For the most part, supporters of Morales on the left spent the week pointing out that he never mentioned the word "gay" or "homosexual" in his statement without quite being able to explain what he meant by the "female hormones" causing "deviance" in men. Some also claimed that the worldwide attention that the comments drew were a ploy by capitalist media in developed nations to overshadow what was supposed to be a shining moment for Bolivia and Morales: An environmental conference that drew thousands of people throughout the world to challenge inaction on environmental issues by the world powers.

In the meantime, those on the right, particularly in Spain, grabbed on to the news to paint the left as silent when it came to standing up to homophobic left-wing figures. That wasn't quite correct either. Pedro Zerolo, the leading gay figure in Spain's Socialist Worker's Party was among a number of LGBT leaders who went to the Bolivian Embassy in Madrid and handed them a letter demanding an apology from Morales.

In fact, Iván Canelas, the presidential spokesperson who announced the letter this morning, said that it had been sent as a response to Zerolo's "personal protest" [UPDATE: As of 5:30PM EST, US time, Pedro Zerolo had yet to receive the letter; on his Twitter account he writes "Protests give results. It seems that the president, Evo Morales, has sent us a message in which he ratifies' his respect to sexual identity...", I asked him if he had received the letter and he said they had not as of now].

The full text of the letter was apparently not released but Canelas said that the message in the statement was that Morales "under no circumstance" was referring to homosexuality in a speech that specifically was addressing genetically modified foods.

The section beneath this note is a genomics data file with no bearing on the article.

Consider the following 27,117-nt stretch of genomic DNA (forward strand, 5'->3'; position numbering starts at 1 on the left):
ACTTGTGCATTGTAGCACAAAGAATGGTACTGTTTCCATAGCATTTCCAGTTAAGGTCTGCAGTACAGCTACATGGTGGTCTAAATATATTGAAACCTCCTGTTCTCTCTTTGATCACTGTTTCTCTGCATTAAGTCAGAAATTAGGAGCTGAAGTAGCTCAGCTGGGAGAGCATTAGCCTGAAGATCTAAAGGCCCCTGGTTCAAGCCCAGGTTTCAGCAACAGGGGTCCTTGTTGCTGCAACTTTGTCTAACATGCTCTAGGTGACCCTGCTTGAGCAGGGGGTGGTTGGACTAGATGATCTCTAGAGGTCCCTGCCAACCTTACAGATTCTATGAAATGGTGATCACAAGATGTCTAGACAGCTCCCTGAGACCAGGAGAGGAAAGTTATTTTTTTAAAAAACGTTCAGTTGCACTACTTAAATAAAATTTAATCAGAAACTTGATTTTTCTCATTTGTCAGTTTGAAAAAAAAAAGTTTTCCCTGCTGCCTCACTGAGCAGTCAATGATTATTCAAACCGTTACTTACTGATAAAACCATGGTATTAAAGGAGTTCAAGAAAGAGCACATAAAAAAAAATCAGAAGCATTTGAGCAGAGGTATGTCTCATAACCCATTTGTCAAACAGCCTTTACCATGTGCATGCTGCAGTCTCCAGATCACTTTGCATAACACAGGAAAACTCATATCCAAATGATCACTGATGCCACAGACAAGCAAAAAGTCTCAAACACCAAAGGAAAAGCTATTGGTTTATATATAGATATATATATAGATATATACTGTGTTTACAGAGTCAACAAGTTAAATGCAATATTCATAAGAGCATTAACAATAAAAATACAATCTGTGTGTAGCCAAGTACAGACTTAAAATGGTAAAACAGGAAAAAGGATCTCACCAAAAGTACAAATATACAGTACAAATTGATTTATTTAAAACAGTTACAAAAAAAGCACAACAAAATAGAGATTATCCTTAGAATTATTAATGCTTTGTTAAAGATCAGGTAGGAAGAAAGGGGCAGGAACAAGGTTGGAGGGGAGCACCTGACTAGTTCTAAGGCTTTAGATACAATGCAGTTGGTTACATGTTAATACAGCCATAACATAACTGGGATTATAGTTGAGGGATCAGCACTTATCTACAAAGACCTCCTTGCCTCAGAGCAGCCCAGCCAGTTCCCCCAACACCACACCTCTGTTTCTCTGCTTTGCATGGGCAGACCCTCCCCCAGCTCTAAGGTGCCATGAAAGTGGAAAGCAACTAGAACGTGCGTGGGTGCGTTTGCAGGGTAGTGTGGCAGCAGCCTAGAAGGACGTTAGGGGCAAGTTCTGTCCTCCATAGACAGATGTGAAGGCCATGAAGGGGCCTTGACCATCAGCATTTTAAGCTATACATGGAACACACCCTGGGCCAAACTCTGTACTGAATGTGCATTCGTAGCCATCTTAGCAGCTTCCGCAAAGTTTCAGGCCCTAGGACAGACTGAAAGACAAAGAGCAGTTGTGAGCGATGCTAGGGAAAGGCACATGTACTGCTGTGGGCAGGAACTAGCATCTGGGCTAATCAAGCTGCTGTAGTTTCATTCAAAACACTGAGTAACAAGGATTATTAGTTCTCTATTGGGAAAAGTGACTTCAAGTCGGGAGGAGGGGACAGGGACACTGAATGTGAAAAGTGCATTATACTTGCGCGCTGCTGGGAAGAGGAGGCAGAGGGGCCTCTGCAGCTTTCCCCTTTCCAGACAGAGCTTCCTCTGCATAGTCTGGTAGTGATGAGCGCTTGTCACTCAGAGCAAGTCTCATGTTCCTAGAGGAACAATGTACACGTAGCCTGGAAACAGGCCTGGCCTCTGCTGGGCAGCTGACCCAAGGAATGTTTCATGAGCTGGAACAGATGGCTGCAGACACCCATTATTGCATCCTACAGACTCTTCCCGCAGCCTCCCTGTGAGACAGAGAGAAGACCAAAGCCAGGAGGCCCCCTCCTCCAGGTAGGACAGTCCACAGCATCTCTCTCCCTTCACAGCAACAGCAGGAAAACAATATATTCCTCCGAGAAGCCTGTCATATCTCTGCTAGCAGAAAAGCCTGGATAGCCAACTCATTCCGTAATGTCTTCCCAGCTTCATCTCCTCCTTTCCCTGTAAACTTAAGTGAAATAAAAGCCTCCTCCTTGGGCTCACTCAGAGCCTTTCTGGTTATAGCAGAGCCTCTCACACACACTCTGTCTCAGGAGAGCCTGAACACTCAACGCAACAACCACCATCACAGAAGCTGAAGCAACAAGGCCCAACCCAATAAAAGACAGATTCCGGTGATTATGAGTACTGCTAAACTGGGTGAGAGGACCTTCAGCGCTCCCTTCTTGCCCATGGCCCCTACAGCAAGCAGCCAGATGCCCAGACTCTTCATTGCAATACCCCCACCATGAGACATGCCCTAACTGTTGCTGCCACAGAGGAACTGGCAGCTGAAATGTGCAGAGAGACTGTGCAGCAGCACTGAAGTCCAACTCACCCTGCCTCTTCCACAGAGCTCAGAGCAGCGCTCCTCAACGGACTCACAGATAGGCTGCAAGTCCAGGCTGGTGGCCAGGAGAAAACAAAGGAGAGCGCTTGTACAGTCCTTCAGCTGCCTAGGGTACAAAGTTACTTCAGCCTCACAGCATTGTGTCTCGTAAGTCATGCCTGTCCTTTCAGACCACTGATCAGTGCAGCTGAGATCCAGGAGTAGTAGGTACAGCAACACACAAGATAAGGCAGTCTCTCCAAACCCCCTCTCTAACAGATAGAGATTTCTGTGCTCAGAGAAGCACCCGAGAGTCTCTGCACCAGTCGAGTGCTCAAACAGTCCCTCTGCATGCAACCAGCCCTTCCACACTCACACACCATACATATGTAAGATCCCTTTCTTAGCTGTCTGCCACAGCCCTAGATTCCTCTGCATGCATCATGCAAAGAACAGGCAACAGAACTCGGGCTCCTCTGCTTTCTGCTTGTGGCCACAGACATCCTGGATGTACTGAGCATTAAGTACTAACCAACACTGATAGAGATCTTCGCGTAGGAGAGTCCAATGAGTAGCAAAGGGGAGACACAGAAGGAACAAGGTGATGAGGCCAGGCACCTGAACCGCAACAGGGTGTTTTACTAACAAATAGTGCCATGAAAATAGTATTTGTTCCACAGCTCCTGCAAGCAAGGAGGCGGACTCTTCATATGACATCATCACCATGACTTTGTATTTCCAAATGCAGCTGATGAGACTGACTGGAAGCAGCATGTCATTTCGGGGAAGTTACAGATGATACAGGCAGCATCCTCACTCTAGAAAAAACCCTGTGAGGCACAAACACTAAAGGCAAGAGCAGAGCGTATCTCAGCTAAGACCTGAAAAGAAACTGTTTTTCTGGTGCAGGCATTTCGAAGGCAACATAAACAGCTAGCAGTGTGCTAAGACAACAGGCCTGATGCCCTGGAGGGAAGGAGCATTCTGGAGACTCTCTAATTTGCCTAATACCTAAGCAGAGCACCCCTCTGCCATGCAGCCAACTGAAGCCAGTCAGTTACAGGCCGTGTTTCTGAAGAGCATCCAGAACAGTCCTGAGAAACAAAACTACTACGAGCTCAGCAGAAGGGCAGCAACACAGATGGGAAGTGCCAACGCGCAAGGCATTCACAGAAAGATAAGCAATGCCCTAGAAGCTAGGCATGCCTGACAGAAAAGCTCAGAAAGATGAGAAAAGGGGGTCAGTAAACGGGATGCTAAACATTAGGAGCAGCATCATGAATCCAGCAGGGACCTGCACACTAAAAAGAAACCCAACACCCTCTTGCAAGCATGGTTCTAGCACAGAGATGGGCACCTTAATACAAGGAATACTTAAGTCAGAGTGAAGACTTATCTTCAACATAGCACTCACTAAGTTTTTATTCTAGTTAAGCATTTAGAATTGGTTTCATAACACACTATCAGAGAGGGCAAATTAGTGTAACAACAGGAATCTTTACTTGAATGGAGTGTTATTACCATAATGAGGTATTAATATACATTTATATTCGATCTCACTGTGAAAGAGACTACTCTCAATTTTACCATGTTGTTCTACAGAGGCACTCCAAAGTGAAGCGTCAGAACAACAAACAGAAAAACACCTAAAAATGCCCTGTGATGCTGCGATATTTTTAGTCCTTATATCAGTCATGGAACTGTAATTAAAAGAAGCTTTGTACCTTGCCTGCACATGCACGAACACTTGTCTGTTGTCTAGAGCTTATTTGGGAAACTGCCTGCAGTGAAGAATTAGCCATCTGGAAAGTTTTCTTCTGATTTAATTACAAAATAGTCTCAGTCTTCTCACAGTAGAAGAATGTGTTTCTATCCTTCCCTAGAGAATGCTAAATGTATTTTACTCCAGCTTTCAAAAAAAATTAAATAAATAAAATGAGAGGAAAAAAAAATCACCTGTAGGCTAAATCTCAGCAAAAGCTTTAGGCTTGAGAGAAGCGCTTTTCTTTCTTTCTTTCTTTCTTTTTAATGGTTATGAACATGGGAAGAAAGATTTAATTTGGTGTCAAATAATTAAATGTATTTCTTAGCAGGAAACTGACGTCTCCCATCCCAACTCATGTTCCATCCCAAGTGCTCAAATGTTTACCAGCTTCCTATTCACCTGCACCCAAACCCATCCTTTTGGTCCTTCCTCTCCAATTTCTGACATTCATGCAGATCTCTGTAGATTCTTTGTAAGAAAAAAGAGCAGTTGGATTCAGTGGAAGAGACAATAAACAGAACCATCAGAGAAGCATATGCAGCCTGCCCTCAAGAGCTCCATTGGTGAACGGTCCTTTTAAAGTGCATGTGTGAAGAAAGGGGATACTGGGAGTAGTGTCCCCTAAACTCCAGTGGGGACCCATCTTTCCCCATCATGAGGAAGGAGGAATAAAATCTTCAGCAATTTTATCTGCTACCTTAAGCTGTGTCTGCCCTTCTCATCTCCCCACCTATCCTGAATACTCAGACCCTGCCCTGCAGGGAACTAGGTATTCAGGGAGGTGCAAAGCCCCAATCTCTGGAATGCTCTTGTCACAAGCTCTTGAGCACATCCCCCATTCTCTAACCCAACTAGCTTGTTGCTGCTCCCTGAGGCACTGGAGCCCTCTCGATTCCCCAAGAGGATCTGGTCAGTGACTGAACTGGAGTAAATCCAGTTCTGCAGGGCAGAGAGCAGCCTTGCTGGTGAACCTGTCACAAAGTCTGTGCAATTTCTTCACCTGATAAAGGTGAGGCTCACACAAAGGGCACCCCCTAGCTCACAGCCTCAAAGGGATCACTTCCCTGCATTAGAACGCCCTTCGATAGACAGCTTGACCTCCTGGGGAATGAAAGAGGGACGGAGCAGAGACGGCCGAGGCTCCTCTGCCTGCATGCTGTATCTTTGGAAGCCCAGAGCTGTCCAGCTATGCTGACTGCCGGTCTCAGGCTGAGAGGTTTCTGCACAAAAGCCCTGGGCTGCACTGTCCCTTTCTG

"It has never crossed the President's mind, from any point of view, to attack the rights of homosexuals," said the spokesperson, adding that the Bolivian President was the one who pushed the new Bolivian Constitution and language which prohibits and bans any kind of discrimination based on gender, skin color, age or sexual orientation (see my past coverage: "New Bolivian constitution bans discrimination based on sexual orientation", Feb. 7, 2009).

As for me, I actually do not think Evo Morales is a homophobe, but I do think what he said was homophobic. His silence on what he meant by his words to this day is shameful (the letter sent this morning was sent by the government and apparently not by Morales himself or carrying his signature).

It also comes a full week after the statements were made and only after media such as the Los Angeles Times, Time Magazine and The Guardian had picked up on the bru-ha-ha.

Yes, those are capitalist instruments for world domination, as I am sure many will point out. But they all were pretty late to the game and by then Morales, who was probably hoping to be nominated for a Nobel prize as a result of the environmental conference, had -instead-  become the laughing stock of the world (and, guess what, his party members went ahead and nominated him anyway after the conference was over!).

In this case, he has nothing but himself to blame.

By the way, 38 different LGBT organizations which conform The TLGB Collective of Bolivia also sent a letter expressing their disappointment at their president's statements and the shock they feel that the words came from a president who they thought was friendly to their cause (Spanish-language letter below).

President Morales might consider responding to the LGBT citizens of his own country. One suggestion: Do it in your own words.

Sunday, April 25, 2010

San Francisco's only Latino-owned gay bar vandalized

Disturbing news from KTVU in San Francisco this week:

One of the managers of what is described as the only Latino owned and operated gay bar in the Mission District of the city woke up Friday morning to see a number of swastikas spray-painted on the club's facade.

Edgar López, manager of the gay bar Esta Noche, said that there had been other times when he'd awoken to find spray-painting on the bar's walls but never something implying hateful sentiment.

Nevertheless, instead of calling the police to report it as a possible hate crime, López decided to quickly paint over the swastikas in an apparent attempt not to raise too much attention and to avoid a police visit.

“It's a lot of problems with police," López said to the KTVU reporter, "they have many paperwork and everything".